But this just pushes the issue back: why are they called, of all things, linear combinations? Well, if $X$ is a $k$-vectorspace we're given a single vector $x \in X$, then $$\{ax : a \in k\}$$ is the set of all elements of $X$ that can be obtained by applying linear combination mappings to $x.$ In the special case where $k=\mathbb{R}$, this can be visualized as a line through the origin.

So "linear combination" is probably best thought of as a shorthand for "line-through-the-origin combination." Of course, if we've got two vectors, then we're potentially talking about a plane through the origin. And so on.

In fact, linear algebra isn't really about lines at all; its really about flat things that pass through the origin. Perhaps it should have been called "algebra with respect to the origin" instead!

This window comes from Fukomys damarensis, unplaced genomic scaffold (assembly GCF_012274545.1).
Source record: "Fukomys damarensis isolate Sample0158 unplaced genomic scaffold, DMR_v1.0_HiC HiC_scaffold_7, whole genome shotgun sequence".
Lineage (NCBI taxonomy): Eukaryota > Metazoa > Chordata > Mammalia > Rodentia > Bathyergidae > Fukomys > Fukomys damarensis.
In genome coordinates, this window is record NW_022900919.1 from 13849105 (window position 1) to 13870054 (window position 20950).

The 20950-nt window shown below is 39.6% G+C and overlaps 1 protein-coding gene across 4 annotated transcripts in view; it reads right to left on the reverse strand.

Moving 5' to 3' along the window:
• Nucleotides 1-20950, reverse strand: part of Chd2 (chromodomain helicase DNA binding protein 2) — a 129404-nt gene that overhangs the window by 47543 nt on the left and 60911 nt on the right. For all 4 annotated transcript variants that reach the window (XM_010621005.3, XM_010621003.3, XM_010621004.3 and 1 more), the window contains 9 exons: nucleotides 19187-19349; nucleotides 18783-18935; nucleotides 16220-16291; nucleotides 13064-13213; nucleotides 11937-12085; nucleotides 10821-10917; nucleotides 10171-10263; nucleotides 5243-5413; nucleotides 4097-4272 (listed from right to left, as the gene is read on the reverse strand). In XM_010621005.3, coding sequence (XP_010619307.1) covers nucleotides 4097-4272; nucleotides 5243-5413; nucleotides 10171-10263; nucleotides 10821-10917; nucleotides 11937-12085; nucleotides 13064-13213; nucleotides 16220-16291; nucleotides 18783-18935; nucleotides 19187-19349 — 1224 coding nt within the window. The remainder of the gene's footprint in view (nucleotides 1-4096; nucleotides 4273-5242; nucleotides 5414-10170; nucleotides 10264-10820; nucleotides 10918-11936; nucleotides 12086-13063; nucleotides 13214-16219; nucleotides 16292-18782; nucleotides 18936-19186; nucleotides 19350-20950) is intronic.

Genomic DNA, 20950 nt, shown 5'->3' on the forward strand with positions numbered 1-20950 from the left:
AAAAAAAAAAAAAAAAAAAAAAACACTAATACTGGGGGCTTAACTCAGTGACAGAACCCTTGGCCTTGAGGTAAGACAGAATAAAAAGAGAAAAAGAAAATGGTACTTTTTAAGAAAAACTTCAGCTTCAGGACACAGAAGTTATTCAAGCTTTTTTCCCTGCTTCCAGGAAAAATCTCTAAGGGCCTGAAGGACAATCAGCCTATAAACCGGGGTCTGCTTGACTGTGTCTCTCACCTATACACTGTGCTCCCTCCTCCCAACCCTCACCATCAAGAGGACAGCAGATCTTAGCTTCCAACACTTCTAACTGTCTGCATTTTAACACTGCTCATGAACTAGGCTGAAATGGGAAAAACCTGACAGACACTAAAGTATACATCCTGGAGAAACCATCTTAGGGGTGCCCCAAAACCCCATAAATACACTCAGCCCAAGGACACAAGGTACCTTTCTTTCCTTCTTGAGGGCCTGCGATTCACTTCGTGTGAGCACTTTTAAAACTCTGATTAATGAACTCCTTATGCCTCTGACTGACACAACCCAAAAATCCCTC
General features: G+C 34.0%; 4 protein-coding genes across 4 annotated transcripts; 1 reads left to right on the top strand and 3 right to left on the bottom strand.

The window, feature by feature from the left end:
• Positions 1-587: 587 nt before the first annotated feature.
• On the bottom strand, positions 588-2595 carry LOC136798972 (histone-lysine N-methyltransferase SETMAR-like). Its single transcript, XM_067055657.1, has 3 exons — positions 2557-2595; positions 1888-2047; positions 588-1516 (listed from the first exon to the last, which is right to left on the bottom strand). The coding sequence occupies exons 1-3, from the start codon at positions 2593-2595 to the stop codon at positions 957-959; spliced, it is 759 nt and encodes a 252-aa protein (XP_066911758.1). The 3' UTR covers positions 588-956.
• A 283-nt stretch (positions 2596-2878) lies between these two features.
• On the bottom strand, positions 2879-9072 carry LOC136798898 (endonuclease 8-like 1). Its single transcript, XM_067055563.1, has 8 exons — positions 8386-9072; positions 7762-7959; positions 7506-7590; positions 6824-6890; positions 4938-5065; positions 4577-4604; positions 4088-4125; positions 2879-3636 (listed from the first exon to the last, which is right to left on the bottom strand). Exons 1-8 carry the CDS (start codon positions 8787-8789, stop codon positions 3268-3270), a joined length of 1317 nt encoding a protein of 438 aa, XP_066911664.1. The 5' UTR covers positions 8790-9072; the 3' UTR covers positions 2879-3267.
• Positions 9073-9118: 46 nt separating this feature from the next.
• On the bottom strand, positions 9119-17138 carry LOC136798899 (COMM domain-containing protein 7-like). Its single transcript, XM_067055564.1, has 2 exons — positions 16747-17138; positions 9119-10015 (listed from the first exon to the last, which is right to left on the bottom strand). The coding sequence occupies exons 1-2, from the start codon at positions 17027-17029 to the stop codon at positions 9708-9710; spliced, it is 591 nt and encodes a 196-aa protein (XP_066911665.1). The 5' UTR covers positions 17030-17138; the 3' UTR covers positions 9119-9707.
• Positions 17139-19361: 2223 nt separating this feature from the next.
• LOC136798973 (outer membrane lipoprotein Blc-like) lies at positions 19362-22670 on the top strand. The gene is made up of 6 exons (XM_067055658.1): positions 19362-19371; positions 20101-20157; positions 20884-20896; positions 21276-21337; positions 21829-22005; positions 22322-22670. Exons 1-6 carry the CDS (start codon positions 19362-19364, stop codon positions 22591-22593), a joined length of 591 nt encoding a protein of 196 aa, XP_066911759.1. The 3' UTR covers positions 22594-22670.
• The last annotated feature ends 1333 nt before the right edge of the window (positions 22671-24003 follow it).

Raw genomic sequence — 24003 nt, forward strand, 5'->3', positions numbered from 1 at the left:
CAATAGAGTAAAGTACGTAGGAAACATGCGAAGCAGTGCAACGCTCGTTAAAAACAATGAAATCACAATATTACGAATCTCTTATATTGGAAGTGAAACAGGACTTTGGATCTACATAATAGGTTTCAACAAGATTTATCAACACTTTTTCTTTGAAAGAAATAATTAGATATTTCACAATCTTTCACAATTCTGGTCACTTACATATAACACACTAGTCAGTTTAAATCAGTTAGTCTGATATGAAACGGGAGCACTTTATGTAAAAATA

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First of all, the equation is true in the trivial case, where b=0.

As others have pointed out, when b is not equal to zero, the result is called an affine transformation.

By definition, an affine transformation does preserve the other underlying properties of the original linear function, because it is a "parallel" shift That's why it's considered a "linear" transformation, even though the term is, in fact, slightly misleading in this context.